Gay Pride (in the name of love)

The big LGBT bash goes down this weekend, 40 years after Stonewall

Published June 26, 2009 7:27PM (EDT)

This weekend is Gay Pride weekend, and activists have a lot to celebrate: This time last year, only one U.S. state -- Massachusetts -- allowed same-sex marriage. But in the past several months, Connecticut, New Hampshire, Vermont, Maine and Iowa have all passed legislation allowing gay couples to wed. At the same time, California became the first state to revoke existing marriage right, and progress on LGBT issues seems to have stalled on the federal level, as advocates criticize President Obama for backpedaling on his promise to repeal the Defense of Marriage Act and failing to take action on Don't Ask, Don't Tell.

Along with bittersweet current events, celebrants will also be commemorating the 40th anniversary of the Stonewall riots. On June 28, 1969, patrons of New York's Stonewall Inn fought back, for the first time, as police violently raided the bar. Their courageous stand sparked the modern gay rights movement.

Unfortunately, not all of Stonewall's wounds have been healed, even after four decades. As The Advocate reports, 89-year-old Seymour Pine, the NYPD deputy inspector who led the raid, continues to defend the attack. "I don’t think not liking gay people had anything to do with it," he said on WNYC-FM's "Brian Lehrer Show." Later, in response to a direct question about whether the police should have invaded Stonewall, Pine replied, "When we took the action that we took that night, we were on the side of right. We never would have done something without supervision from the federal authorities and the state authorities. They were involved with this just as well as we were."

Meanwhile, a NY Daily News article interviews veterans of the early gay rights movement. The men rhapsodize about their Stonewall experience."You felt protected there," 61-year-old Tony Lanigan-Schmidt told the paper. "It became a place that I was able to be myself." Ellen Shumsky, 68, returned to New York from Paris to come out of the closet and join the nascent Gay Liberation Front. "I had kind of an epiphany," she said. "It felt like this organization was going to heal my torn self. I came rushing back." And while activists quoted in the article praise how far the movement has come, Lanigan-Schmidt laments that "gay people are still fighting to be seen as full human beings and want someone to have and to hold."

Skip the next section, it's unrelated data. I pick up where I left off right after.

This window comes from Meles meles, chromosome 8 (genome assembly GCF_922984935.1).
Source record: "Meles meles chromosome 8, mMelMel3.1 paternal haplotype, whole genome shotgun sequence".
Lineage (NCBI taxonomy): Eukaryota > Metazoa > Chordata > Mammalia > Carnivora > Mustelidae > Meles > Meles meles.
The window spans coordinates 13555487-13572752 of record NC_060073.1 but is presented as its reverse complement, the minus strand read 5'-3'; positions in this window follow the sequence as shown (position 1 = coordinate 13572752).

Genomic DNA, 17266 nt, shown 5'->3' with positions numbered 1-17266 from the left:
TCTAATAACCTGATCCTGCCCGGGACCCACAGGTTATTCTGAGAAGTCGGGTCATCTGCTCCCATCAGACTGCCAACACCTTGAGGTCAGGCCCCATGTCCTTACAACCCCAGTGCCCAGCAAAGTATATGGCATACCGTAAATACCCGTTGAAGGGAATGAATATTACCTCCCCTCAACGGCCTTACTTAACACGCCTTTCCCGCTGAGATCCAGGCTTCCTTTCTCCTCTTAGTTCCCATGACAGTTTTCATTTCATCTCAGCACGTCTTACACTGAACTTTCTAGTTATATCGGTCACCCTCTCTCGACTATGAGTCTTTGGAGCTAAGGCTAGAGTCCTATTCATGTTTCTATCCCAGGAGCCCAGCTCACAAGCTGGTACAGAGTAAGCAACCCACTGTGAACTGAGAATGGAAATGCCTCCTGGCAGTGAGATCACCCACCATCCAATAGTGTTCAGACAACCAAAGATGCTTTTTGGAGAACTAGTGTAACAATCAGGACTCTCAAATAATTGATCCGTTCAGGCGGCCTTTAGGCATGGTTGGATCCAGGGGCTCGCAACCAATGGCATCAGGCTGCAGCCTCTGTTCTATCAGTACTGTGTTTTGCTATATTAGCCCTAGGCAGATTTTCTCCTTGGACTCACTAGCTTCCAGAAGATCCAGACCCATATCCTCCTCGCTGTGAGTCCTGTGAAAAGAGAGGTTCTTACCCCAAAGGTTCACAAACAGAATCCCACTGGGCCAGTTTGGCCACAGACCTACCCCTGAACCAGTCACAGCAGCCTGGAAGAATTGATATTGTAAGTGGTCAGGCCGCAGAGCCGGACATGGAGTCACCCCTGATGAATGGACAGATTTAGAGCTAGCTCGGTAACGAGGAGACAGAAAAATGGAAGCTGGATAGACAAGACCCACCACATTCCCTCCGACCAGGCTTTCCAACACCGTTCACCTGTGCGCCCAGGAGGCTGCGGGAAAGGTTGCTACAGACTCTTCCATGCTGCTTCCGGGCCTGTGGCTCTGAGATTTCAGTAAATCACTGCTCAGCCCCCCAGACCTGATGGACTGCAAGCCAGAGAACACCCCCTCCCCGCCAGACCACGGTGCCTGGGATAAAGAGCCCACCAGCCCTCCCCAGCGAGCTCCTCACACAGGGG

A prominent Stonewall myth holds that the riots were an uprising by the gay community against decades of oppression. This would be true if the "gay community" consisted of Stonewall patrons. The bar’s regulars, though, were mostly teenagers from Queens, Long Island and New Jersey, with a few young drag queens and homeless youths who squatted in abandoned tenements on the Lower East Side.

Now, perhaps Stonewall patrons weren't representative of the "gay community" as a whole (and I'd challenge Truscott to find a bar that does contain a real cross-section), but does this devalue the contributions of "drag queens" and "homeless youths"? After all, the group assembled at the bar that night did still manage to galvanize one of the most powerful and successful civil rights movements ever. With that in mind, this weekend's revelers would do well to keep this history in mind: As Ann at Feministing points out, homeless and low-income members of the LGBT community still face harassment and violence. She urges gays visiting New York to "commemorate Stonewall with activism, not tourism."


While Ann's point is well taken, I think those who are working so hard for LGBT rights richly deserve a few days of hard partying. Gay Pride weekend is about celebrating victories; lamenting losses and fighting obstacles can wait for Monday. That's why I want to leave you with the sweetest story I've come across today. Meet Eric Marcoux and Eugene Woodworth, a couple that has been together for 56 years. They spoke to Portland's Willamette Week about their radicalization in the years after Stonewall, as well as their continuing activism for marriage equality in Oregon. "Marriage is an archetypal word," Marcoux told the paper. "It speaks right to the heart of  people and says something about our place in society, it incorporates us into family. There is emotional context."


Have a wonderful Pride weekend, everyone! And then, after we sober up, let's get back to work so that we have even more triumphs to celebrate this time next year.



By Judy Berman

Judy Berman is a writer and editor in Brooklyn. She is a regular contributor to Salon's Broadsheet.

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